Have you heard the phrase “chained CPI” lately? It’s an innocuous sounding name for a budget proposal that would cut Social Security and other benefits for today’s seniors and veterans – including disabled veterans and military retirees. But what does it mean?
What does “chain
ed CPI” stand for?
CPI is an acronym for consumer price index, the formula that looks at how the prices of things we need (like food, for example) change over time. CPI is used to make cost-of-living adjustments (another common acronym: COLA) in Social Security, veterans benefits, and food assistance programs. Chained CPI measures living costs differently and assumes that when prices go up, people settle for cheaper alternatives.
What would it do?
Cost-of-living adjustments would be lower with the chained CPI. And a lower COLA would change the amount of Social Security payments, veterans benefits, and more.
How much could payments change? Under the chained CPI, estimates show that your cost-of-living adjustment (COLA) would be about .3 percentage point below the regular CPI. True. Three dollars less on every $1,000 doesn’t sound like much, but the adjustment keeps compounding over time. So that $45 deduction this year becomes $90 next, and gets higher and higher as the years go by.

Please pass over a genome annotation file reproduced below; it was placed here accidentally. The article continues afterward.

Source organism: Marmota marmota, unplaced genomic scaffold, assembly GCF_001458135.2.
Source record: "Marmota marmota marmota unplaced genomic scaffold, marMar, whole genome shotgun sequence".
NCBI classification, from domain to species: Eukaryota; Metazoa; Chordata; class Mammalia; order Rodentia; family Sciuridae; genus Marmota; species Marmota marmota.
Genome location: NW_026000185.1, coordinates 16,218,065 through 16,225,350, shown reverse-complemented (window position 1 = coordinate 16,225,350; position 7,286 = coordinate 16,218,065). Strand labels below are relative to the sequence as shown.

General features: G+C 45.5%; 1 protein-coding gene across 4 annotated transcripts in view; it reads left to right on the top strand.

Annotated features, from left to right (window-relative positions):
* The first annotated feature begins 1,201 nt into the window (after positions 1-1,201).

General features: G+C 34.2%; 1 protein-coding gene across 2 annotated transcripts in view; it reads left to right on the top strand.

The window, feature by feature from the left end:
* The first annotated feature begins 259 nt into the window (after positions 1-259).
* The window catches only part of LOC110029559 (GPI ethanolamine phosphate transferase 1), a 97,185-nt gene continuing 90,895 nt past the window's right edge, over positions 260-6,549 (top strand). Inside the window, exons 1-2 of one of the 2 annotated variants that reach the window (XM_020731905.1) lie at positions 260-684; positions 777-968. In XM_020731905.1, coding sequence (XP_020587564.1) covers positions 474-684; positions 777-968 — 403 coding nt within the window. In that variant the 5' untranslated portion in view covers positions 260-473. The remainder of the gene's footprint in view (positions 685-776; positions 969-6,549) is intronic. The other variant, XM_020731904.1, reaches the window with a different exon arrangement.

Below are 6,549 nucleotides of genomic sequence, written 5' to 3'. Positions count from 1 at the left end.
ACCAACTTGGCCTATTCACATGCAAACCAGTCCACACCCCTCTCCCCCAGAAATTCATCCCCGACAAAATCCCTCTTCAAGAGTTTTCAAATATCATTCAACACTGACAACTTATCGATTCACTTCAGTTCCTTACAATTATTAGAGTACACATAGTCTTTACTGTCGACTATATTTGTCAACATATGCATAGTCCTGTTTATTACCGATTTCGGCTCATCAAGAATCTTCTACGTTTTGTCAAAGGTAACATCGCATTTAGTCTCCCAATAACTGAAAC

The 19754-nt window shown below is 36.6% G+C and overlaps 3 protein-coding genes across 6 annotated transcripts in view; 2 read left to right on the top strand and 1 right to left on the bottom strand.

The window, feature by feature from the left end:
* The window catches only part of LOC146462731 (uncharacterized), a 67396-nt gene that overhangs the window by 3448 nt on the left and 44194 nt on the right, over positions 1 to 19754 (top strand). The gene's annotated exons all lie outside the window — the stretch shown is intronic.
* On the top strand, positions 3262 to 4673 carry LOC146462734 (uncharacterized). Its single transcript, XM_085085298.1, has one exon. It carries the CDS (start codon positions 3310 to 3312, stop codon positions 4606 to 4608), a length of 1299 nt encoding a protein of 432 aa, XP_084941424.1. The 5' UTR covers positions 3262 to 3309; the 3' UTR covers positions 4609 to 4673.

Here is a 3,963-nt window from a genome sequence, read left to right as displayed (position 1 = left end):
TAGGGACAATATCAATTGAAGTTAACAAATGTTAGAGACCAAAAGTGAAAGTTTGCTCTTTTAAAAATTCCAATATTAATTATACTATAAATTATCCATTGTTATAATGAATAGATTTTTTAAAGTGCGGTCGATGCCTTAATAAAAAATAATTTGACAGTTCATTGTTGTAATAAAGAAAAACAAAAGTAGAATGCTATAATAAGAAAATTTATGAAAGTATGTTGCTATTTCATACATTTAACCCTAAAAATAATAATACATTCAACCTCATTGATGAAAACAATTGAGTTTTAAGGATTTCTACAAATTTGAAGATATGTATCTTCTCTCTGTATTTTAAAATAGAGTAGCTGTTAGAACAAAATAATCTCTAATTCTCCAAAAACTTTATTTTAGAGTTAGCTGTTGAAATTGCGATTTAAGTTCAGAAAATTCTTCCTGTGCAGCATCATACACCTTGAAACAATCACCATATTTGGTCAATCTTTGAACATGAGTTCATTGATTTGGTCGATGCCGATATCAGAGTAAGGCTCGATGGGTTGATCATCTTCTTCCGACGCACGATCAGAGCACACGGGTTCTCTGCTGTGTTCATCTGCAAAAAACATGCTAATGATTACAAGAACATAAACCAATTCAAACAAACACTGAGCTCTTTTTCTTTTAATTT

What’s the bigger picture?
The hidden consequence of this proposal means that current and future seniors and veterans would lose $129 billion in benefits over the next ten years – and for the oldest Americans, that would mean losing a full month’s check.
How can I learn more?
Use AARP’s calculator to see how your Social Security or veterans’ benefits would be impacted if Washington changes the cost-of-living-adjustment.
How can I get involved?
Send a message to President Obama and your Members of Congress – urge them to reject this shortsighted change and instead find responsible ways to address our nation’s budget challenges.
Tell them to leave your hard-earned Social Security and veterans’ benefits out of any shortsighted budget deal.